Africa’s low level of cybersecurity has made it a prime target of cybercriminals. This raises the question as to how civil society, in particular, might guard against election manipulation and whether heightened cyber threats can best be countered through partnerships with commercial or state-centred agencies outside Africa.
Cybersecurity and crime are hardly unknown to Africa. None of us has likely been immune to a “419” scam, with the scammer professing to be the inheritor of a large fortune, or an astronaut lost in space, both requiring your bank details to assist them on their earthly passage. The 4-1-9 moniker comes from the section of Nigeria’s Criminal Code which outlaws the practice, though not all of them are sourced from Nigeria. Simply, if it’s too good to be true, it usually is, though thousands still appear to fall for these practices every year, presenting apparently too great a temptation.
But the format of African cyber insecurity is changing.
While African security issues tend to feed off the lack of institutional maturity and frailties in the economic and social landscape, and mobile subscriber penetration is just 45%, there have been rapid changes in telephony and broadband which have and will continue to change continental connectivity. In the mid-1990s, for example, Africa’s telephone density was at just 5%. Today one-third of African mobile users, some 250 million people, already have a smartphone, and this is projected to double by 2025, when over half of the continent will subscribe to mobile services, and when one-quarter will have access to 4 or 5G.
As is noted above, Russian military and political engagement with Africa suggests a likely increase in cybersecurity activities, commercial and otherwise. There is already much to guard against. Africa has been the site of widespread digital election manipulation in recent years, some of it crude (manipulation of voter rolls, old fashioned gerrymandering, intimidation, fake news and the switching off of the internet) and allegedly some more sophisticated electronic manipulation of votes cast.
Some are apparently foreign-led (including the media activities of Romania’s Majoritas company in Nigeria, Zambia and Zimbabwe), but increasingly much of it is locally run and generated, though foreigners inevitably (and conveniently) attract the most attention. In 2013 a new slang word had come to be popular in Zimbabwe: to be Nikuv’ed, as in to be done over or screwed. In Hebrew, the word means poking a hole or punching, as in a punched card, but Zimbabweans were referring to their country’s elections, when an Israeli IT company of the same name reportedly played a part in ensuring Robert Mugabe’s re-election and that of his successor Emmerson Mnangagwa five years later.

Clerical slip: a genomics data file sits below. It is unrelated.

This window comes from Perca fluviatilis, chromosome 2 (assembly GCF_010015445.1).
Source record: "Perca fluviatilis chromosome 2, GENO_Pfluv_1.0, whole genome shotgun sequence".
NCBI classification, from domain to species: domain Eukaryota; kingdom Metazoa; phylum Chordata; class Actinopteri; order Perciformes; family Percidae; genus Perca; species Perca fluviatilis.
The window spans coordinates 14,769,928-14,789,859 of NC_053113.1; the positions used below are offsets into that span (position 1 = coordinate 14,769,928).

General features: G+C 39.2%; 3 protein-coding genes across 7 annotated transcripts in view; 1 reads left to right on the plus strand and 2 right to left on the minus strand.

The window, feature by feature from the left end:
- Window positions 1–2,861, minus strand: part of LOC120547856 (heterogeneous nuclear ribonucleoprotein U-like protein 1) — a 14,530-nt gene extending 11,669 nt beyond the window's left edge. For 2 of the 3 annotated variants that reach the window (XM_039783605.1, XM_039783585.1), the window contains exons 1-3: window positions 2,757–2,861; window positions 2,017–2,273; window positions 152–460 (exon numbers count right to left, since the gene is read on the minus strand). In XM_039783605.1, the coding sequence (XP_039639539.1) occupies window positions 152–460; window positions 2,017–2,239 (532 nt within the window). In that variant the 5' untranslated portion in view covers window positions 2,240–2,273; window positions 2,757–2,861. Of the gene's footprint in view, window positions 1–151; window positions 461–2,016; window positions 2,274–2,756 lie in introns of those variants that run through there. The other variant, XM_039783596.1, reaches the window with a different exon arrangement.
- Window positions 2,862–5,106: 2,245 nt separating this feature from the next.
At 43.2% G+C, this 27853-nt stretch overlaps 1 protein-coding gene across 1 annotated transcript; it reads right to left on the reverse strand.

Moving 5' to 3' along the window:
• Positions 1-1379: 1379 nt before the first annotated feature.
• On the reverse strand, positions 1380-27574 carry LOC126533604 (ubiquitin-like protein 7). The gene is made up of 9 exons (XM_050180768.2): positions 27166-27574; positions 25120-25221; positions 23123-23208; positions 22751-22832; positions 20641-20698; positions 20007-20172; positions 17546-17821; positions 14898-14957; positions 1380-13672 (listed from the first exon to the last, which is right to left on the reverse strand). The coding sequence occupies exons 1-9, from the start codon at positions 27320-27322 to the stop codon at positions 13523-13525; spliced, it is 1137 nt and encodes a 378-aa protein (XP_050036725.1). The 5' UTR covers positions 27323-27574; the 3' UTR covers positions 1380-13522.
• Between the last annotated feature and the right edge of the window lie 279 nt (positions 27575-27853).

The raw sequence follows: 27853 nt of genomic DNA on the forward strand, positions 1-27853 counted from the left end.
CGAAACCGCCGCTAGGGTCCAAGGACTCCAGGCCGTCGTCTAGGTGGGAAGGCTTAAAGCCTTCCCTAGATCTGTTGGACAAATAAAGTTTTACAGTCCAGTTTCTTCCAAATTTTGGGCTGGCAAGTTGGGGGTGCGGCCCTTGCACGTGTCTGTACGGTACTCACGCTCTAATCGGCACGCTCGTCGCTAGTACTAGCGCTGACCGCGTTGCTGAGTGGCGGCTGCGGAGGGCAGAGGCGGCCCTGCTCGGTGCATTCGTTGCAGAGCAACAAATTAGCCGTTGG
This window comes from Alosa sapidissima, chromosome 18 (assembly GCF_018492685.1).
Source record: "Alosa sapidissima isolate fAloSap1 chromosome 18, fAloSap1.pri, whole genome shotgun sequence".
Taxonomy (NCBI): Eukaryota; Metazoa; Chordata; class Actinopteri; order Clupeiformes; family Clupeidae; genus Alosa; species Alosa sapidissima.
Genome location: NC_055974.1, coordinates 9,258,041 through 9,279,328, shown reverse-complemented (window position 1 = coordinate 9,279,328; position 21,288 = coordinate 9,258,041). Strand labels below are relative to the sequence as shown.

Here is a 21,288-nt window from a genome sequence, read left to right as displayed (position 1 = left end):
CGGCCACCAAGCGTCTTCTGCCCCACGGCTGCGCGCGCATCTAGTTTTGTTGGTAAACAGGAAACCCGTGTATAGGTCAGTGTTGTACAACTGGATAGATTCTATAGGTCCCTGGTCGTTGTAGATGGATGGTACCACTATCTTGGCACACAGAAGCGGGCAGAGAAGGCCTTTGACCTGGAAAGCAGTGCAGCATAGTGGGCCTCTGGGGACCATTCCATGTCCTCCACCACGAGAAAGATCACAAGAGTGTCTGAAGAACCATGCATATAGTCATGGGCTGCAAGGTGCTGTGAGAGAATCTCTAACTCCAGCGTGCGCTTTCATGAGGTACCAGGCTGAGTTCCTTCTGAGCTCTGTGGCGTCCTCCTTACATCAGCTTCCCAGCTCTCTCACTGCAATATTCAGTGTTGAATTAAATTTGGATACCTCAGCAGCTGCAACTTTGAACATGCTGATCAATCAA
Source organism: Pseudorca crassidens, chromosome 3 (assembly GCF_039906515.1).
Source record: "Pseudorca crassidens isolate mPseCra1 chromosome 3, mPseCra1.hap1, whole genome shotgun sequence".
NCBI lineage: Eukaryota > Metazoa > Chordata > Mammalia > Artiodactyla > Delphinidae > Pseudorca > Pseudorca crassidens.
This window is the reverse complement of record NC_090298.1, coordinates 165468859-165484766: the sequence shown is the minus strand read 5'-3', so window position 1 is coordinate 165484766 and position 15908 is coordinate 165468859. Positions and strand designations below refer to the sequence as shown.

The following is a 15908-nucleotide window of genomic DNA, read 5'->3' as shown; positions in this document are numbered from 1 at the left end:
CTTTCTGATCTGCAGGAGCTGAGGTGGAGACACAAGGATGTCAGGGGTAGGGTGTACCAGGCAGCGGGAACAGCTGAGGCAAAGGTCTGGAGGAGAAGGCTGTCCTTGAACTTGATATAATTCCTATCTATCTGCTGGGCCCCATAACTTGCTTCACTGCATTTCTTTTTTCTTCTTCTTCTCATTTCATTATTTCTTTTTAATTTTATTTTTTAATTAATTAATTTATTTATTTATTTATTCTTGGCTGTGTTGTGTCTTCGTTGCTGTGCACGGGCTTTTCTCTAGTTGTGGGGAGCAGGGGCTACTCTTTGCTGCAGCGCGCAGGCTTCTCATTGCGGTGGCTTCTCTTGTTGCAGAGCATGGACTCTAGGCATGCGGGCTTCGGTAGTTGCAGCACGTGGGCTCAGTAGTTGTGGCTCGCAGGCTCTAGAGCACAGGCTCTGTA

In 2019 alone, Zimbabwe blocked the web for six days, while Congo did the same for 20 and Sudan for an entire month. While India, the world’s largest democracy, is the country which has switched off the internet more than any other (mainly it would appear to do with issues around Kashmir) with 159 disruptions between 2016 and 2019 and more than 95 in 2019 alone according to The Washington Post, there is a correlation between African regime type and its prevalence to interfere with the internet.
A 2019 study by the Collaboration on International ICT Policy for East and Southern Africa (CIPESA) shows that the less democratic a country is, the higher the chances of state-initiated shutdowns. Of the 22 African states that have disrupted connectivity over the past five years, 77% are classified as dictatorships, while 23% are considered partial democracies. The study also finds that internet shutdowns are correlated with the longer a leader has stayed in power.
There are considerable economic as well as political costs to these actions, fuelling a vicious cycle of unaccountability, illegitimacy, weak governance, lack of investment and diversification, and poor economic performance. The Brookings Institution has for example estimated that shutdowns cost the global economy annually some $2.4 billion. A study by Deloitte suggests countries can lose up to $23.6 million every day in this way per 10 million inhabitants. As The Washington Post notes, “Nations jockeying for attention in the digital economy will have less success in the long term if their markets are open for business one day and closed the next.”
Brookings notes in a May 2018 report that the average cost of cybercrime for businesses throughout the world has increased 22.7% since 2016, and data leaks by 27%. “As cybercrimes are threatening companies all over the world, the risk is even higher for African businesses,” writes Brookings. Africa’s low level of cybersecurity has made it a prime target of cybercriminals, with one study suggesting nearly 60% of software installed in Africa and the Middle East was pirated, with as much as 80% of African computers being infected.
This raises the question as to how civil society, in particular, might guard against election manipulation, and whether heightened cyber threats, in general, can best be countered through partnerships with commercial or state-centred agencies outside of Africa. The answer appears to lie partly in toughened domestic legislation and focused institution-building, and also in strengthening commercial access and political co-operation. Mauritius, Kenya and Rwanda are cited as African countries that have made the most significant progress with regard to improving systems against cybercrime. DM
Greg-africaGreg Mills is Director of The Brenthurst Foundation. This is an excerpt from the discussion paper The African Security Intersection